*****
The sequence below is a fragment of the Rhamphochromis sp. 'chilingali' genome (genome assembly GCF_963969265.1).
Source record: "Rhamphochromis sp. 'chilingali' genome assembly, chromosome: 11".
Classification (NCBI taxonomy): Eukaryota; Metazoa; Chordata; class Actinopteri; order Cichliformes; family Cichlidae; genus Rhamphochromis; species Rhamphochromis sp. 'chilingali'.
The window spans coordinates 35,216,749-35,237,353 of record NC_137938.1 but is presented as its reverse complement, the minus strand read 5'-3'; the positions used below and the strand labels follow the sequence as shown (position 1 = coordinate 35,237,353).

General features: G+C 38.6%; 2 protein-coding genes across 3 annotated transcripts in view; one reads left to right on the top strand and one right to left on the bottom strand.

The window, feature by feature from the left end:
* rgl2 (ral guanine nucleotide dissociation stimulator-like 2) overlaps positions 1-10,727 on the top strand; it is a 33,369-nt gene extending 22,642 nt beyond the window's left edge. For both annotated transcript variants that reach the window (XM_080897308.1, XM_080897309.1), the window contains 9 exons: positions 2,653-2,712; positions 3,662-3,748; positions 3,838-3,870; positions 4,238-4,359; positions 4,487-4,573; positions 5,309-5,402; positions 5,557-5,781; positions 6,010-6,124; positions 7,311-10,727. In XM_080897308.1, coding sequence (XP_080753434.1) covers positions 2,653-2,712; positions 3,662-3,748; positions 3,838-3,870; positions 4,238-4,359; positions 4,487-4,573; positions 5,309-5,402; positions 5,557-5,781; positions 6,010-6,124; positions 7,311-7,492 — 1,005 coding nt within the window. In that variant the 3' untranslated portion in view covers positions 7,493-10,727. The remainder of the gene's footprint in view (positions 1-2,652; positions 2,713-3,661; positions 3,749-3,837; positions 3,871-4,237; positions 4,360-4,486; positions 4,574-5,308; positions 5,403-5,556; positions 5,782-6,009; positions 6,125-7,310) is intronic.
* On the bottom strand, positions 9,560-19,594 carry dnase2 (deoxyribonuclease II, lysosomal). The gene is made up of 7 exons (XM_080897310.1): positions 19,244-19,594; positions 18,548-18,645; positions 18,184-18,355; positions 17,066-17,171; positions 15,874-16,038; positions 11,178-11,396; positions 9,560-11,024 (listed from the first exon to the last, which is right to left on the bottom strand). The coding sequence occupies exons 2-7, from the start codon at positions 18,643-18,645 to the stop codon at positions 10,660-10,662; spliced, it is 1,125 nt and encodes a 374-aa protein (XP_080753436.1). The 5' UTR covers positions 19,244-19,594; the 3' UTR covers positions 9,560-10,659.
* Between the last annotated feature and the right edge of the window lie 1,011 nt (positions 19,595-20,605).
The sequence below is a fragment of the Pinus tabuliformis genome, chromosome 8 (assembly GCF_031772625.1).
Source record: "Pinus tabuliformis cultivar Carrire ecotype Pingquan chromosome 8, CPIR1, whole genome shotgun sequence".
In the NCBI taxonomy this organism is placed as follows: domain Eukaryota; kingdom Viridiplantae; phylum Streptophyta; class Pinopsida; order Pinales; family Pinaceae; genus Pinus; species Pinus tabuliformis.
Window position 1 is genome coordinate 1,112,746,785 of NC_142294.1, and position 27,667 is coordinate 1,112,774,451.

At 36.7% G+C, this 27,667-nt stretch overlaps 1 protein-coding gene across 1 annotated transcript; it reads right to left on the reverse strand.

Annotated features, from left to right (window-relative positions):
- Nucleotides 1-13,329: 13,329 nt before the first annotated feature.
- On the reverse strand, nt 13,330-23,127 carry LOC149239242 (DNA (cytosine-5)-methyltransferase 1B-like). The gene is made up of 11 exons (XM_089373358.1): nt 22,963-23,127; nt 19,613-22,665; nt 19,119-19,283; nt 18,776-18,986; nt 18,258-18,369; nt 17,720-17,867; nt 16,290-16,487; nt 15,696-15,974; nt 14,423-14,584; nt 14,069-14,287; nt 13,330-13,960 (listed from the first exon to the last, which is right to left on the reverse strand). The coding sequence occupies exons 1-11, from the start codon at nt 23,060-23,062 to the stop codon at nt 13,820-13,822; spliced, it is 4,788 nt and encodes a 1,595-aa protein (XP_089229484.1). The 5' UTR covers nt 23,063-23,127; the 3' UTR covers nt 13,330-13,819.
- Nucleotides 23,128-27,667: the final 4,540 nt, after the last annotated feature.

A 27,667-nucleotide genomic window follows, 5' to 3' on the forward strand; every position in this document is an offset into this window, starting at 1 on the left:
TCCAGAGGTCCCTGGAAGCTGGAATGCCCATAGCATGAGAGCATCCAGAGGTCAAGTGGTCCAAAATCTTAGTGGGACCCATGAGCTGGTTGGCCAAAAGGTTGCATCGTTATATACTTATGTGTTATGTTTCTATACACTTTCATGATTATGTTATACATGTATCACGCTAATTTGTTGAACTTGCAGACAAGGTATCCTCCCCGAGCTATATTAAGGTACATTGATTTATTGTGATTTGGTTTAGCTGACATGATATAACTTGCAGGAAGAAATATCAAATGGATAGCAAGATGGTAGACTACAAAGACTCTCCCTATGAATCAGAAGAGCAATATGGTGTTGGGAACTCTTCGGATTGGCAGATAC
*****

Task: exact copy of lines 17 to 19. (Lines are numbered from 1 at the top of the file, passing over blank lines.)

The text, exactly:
- On the reverse strand, nt 13,330-23,127 carry LOC149239242 (DNA (cytosine-5)-methyltransferase 1B-like). The gene is made up of 11 exons (XM_089373358.1): nt 22,963-23,127; nt 19,613-22,665; nt 19,119-19,283; nt 18,776-18,986; nt 18,258-18,369; nt 17,720-17,867; nt 16,290-16,487; nt 15,696-15,974; nt 14,423-14,584; nt 14,069-14,287; nt 13,330-13,960 (listed from the first exon to the last, which is right to left on the reverse strand). The coding sequence occupies exons 1-11, from the start codon at nt 23,060-23,062 to the stop codon at nt 13,820-13,822; spliced, it is 4,788 nt and encodes a 1,595-aa protein (XP_089229484.1). The 5' UTR covers nt 23,063-23,127; the 3' UTR covers nt 13,330-13,819.
- Nucleotides 23,128-27,667: the final 4,540 nt, after the last annotated feature.

A 27,667-nucleotide genomic window follows, 5' to 3' on the forward strand; every position in this document is an offset into this window, starting at 1 on the left: